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Smith, Norman Walter (1915–1973)

by Richard Trembath

This article was published in Australian Dictionary of Biography, Volume 16, (MUP), 2002

Norman Walter Smith (1915-1973), Australian Rules football coach, was born on 21 November 1915 at Clifton Hill, Melbourne, second son of Melbourne-born parents Victor Smith, ironworker, and his wife Ethel May, née Brown. Educated at Westgarth Central School, Norm completed an engineering apprenticeship and obtained a job at the Brunswick rope-works of James Miller & Co. Pty Ltd. In 1943 he took over his father's engineering business, moving it from Northcote to North Coburg in 1954. As a young man he had excelled at cricket (which he played at district level) and Australian Rules football. He first played club football for Dennis in the sub-district competition and collected 'a few welts across the ears'. Joining the Melbourne Football Club in the Victorian Football League, he was selected for the first XVIII in 1935. At Wesley Church, Melbourne, on 19 October 1940 he married with Methodist forms Marjorie Victoria Ellis, a typiste.

Frequently chosen as full-forward, Smith played 210 first-grade games and kicked 546 goals for Melbourne. In 1941 he topped the V.F.L. goal-kicking list with 88. He helped Melbourne to four premierships (1939-41 and 1948) and captained the club for three seasons (1945-47). In 1949 he transferred to Fitzroy as captain-coach, but played only seventeen games before retiring as a player in 1950. Two years later he returned to Melbourne as coach. Benefiting from the recruitment of some of the best players in the club's history, he and Melbourne dominated the V.F.L. for a decade, during which the club won six premierships—1955-57, 1959-60 and 1964.

A strong disciplinarian, Smith was known as the 'Demon Dictator' and the 'Martinet of Melbourne'. His canniness and 'stiff auburn hair' earned him a further nickname, the 'Red Fox'. He believed that the club came first and the player second, but had close-knit teams in Melbourne's years of greatness. The development of a quicker, play-on style of football was largely attributable to him. Melbourne sides under Smith were fast, fit and accustomed to success. The crowds watching Australian Rules football grew, with Melbourne-Collingwood games attracting record attendances (115,802 in 1956).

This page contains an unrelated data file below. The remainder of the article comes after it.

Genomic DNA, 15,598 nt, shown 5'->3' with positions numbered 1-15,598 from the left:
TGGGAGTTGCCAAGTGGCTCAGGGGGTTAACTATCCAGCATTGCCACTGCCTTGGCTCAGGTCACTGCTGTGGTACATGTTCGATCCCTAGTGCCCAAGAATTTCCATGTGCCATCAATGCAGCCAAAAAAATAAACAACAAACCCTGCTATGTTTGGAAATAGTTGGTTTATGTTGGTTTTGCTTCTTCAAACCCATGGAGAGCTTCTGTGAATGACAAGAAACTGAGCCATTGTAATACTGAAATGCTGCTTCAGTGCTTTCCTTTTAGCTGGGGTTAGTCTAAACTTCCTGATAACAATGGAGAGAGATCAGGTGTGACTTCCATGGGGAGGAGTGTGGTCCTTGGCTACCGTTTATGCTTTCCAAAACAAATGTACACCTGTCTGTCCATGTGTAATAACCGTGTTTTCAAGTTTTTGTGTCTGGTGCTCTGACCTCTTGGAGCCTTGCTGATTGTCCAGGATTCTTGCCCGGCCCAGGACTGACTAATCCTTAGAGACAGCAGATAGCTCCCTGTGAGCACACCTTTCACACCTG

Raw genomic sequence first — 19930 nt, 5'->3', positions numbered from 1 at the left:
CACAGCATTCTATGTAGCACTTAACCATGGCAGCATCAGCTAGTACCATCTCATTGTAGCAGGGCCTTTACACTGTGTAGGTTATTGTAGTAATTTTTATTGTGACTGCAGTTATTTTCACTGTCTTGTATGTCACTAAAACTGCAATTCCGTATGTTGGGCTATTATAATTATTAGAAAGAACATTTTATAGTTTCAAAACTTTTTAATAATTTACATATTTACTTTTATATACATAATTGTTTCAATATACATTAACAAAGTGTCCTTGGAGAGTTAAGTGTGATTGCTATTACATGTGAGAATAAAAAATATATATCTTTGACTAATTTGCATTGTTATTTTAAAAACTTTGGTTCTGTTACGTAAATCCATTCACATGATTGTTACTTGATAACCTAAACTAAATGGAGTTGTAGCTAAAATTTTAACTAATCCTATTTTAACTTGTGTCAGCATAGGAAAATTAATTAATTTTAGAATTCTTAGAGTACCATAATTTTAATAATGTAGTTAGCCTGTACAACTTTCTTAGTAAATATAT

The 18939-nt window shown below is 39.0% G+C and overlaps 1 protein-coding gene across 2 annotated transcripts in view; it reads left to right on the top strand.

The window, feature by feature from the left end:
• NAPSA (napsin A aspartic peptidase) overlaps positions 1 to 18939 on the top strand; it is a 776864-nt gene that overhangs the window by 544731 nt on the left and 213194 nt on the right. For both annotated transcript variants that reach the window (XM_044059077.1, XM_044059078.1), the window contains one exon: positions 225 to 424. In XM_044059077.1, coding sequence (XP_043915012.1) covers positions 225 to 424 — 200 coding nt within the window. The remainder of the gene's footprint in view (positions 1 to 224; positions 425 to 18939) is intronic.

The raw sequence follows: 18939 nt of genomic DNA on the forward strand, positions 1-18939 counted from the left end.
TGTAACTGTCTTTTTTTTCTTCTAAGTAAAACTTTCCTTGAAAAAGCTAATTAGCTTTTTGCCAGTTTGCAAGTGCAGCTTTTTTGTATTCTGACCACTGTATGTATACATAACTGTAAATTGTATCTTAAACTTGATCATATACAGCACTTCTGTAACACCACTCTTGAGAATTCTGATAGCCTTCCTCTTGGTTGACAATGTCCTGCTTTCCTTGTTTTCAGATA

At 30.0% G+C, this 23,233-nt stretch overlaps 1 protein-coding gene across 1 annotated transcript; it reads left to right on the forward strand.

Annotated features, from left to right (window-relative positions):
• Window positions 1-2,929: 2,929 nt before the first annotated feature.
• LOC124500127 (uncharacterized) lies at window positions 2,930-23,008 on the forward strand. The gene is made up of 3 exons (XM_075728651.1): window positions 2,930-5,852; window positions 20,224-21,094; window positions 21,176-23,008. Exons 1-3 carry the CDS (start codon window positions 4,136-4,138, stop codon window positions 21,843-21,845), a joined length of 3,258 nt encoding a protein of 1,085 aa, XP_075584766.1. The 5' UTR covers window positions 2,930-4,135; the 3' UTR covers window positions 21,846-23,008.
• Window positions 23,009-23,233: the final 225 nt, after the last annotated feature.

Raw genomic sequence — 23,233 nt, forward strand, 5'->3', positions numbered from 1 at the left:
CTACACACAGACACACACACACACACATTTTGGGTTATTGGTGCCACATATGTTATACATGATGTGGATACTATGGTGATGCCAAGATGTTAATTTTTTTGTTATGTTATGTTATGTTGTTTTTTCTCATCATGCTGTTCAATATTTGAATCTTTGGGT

From 1964 tension increased between Smith and a number of influential figures at the club. One factor was the decision by a champion Melbourne player, Ron Barassi, to move to Carlton in 1965 as captain-coach. The Smiths had raised Barassi as a 'son from the time he was 15'. Smith supported his aspirations and even offered to make way for him as coach of Melbourne. When Barassi struck out on his own, some Melbourne officials unfairly accused Smith of ridding himself of a potential rival. In July he was sacked. Although he was reinstated within a week, he never again enjoyed his old relationship with the club. Melbourne's years of glory had passed.

Heart disease compelled Smith to resign from Melbourne in 1967. He recovered sufficiently to coach South Melbourne in 1969-72, taking the Swans to an appearance (1970) in the finals, their first since 1945. Smith was planning to assist Barassi in coaching North Melbourne when his health again deteriorated. He died of a cerebral tumour on 29 July 1973 in his home at Pascoe Vale and was cremated with Presbyterian forms; his wife and their son survived him. Smith's estate was sworn for probate at $22,683.

When coaching, Smith dressed in a suit and tie (and sometimes a cardigan) on fine Saturday afternoons; he donned an old, crumpled raincoat in wet weather. With his beaky nose, furrowed brow and slicked-back hair, he could be both fiery and calculating. To him, teamwork was all. He firmly maintained that 'weak men can't win premierships'. Although he was renowned as a football orator and a stern taskmaster, he was a quiet and retiring man away from the field. Paradoxically, for one who played and coached largely for the love of the game, he did much to professionalize the sport. In 1979 the V.F.L. instituted the Norm Smith medal, awarded annually to the best player in the grand final. Smith's elder brother Len played for Melbourne (1934-35) and Fitzroy (1937-43 and 1945), and coached Fitzroy (1958-62) and Richmond (1964-65). Norm's son Peter played for Melbourne (1966-67) and Carlton (1968-70).

Select Bibliography

  • E. C. H. Taylor, 100 Years of Football (Melb, 1958)
  • J. Dyer and B. Hansen, The Wild Men of Football (Melb, 1968)
  • R. Holmesby and J. Main, The Encyclopedia of AFL Footballers (Melb, 1998)
  • L. Carroll, The Grand Old Flag (Melb, 1999)
  • Sun News-Pictorial (Melbourne), 30 July 1973
  • Nation Review, 10-16 Aug 1973
  • private information.

Citation details

Richard Trembath, 'Smith, Norman Walter (1915–1973)', Australian Dictionary of Biography, National Centre of Biography, Australian National University, http://adb.anu.edu.au/biography/smith-norman-walter-11723/text20957, published first in hardcopy 2002, accessed online 21 December 2014.

This article was first published in hardcopy in Australian Dictionary of Biography, Volume 16, (MUP), 2002

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